This project will be amongst the very first to look at how political institutions and processes - at both the domestic and global levels - shape the impact of global banking initiatives on LICs and their ability to harness financial flows for inclusive growth.

In the wake of the global financial crisis, industrialised countries have agreed a series of regulatory reforms to repair and regulate their own financial systems. All countries, including LICs are encouraged to adopt these new global standards. Members of the G20 have asked the Financial Stability Board, IMF and World Bank to study how global banking initiatives will impact developing and emerging economies, identifying this area as a key policy concern for promoting inclusive growth. To date the scant research on this question addresses almost exclusively emerging market economies. LIC governments and advisers have voiced an urgent need for LIC-specific analysis.

The core research questions are:

  1. How much de facto flexibility do LICs have in respect of the new regulatory standards, how much do they need, and under what conditions (economic and political; global, regional and national) should they adopt new regulatory standards?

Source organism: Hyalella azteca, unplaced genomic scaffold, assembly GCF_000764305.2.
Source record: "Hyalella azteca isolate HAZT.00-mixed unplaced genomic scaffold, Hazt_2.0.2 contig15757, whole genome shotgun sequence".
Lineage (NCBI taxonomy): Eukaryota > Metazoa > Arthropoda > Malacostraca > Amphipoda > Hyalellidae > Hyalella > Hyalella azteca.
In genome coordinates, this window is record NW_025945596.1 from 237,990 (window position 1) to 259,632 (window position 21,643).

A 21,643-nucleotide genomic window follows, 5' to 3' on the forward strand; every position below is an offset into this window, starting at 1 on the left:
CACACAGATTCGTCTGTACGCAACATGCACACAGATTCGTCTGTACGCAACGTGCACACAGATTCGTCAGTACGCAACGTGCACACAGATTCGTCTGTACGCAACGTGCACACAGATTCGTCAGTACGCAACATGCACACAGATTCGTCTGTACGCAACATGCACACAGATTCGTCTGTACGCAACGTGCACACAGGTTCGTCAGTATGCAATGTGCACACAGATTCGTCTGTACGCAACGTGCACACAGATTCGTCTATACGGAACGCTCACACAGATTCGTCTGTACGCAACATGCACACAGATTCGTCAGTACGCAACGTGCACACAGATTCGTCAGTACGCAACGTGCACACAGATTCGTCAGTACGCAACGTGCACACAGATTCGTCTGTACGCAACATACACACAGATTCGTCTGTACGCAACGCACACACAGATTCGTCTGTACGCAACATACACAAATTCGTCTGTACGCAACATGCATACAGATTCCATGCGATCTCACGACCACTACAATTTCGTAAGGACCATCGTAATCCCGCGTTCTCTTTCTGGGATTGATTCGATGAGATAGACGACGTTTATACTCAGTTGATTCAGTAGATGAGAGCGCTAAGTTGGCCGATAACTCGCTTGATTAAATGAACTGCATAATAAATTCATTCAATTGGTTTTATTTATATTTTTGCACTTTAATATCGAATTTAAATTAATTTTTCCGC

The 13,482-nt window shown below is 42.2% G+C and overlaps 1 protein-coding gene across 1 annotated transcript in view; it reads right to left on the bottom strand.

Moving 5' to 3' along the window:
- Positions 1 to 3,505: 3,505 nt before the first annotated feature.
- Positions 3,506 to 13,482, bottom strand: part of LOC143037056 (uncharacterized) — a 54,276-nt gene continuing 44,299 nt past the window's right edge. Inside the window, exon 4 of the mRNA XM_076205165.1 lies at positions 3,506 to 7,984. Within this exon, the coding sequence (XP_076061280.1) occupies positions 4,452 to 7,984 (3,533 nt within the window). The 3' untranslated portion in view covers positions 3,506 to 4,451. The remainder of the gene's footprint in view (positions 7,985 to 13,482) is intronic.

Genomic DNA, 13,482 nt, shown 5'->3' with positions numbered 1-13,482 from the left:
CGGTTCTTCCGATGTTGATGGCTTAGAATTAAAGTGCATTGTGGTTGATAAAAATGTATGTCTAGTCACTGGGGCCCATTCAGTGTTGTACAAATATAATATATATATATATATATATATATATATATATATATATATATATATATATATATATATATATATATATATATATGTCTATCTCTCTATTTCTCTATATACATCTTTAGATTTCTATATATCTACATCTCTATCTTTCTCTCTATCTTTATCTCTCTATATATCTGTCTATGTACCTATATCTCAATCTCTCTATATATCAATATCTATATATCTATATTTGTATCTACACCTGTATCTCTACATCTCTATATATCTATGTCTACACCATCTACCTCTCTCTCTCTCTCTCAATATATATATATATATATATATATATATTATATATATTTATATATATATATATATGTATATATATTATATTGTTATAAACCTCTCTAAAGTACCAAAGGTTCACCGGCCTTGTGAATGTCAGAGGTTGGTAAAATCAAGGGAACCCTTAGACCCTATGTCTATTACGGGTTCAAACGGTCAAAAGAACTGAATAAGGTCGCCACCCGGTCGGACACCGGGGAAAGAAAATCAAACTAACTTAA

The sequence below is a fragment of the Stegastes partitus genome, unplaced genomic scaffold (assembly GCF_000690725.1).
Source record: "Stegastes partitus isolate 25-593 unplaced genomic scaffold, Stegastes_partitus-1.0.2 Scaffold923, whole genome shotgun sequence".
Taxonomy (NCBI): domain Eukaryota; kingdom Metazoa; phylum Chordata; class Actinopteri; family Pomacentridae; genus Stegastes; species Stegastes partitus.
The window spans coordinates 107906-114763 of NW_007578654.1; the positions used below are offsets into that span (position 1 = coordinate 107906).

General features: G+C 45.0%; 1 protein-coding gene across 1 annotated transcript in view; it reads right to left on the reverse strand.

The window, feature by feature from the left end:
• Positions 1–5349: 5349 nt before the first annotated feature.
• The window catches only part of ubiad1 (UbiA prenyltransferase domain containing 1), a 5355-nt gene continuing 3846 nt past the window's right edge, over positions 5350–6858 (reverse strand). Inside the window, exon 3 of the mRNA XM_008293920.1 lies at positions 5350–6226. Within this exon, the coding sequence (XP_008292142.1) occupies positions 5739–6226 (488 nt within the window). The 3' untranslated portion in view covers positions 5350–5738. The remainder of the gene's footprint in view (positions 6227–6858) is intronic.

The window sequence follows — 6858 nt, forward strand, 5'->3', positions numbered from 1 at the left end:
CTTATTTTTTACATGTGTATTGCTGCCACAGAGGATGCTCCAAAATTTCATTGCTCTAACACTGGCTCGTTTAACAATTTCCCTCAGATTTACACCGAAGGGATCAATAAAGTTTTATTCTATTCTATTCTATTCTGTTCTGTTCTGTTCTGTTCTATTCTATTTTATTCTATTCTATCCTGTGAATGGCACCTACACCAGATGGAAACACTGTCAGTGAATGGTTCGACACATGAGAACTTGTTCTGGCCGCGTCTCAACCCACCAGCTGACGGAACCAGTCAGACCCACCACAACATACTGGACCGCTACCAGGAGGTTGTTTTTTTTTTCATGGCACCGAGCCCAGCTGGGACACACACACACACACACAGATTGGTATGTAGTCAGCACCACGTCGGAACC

2. What strategies for influencing global standard-setting processes and institutions are likely to yield the best outcomes for LICs?

The project combines two disciplinary approaches: political science and economics. It combines quantitative and qualitative analysis, and will generate new datasets. Outputs will include top-quality peer-reviewed academic publications and a series of tailored policy briefs.

The project is led by the Global Economic Governance Programme (GEG) and the Blavatnik School of Government. The team includes researchers from academic institutions in Burkina Faso, Togo, Kenya, and Vietnam, and will involve close engagement with senior policymakers in LICs.

Funded by:

DFID-ESRC Growth Research Programme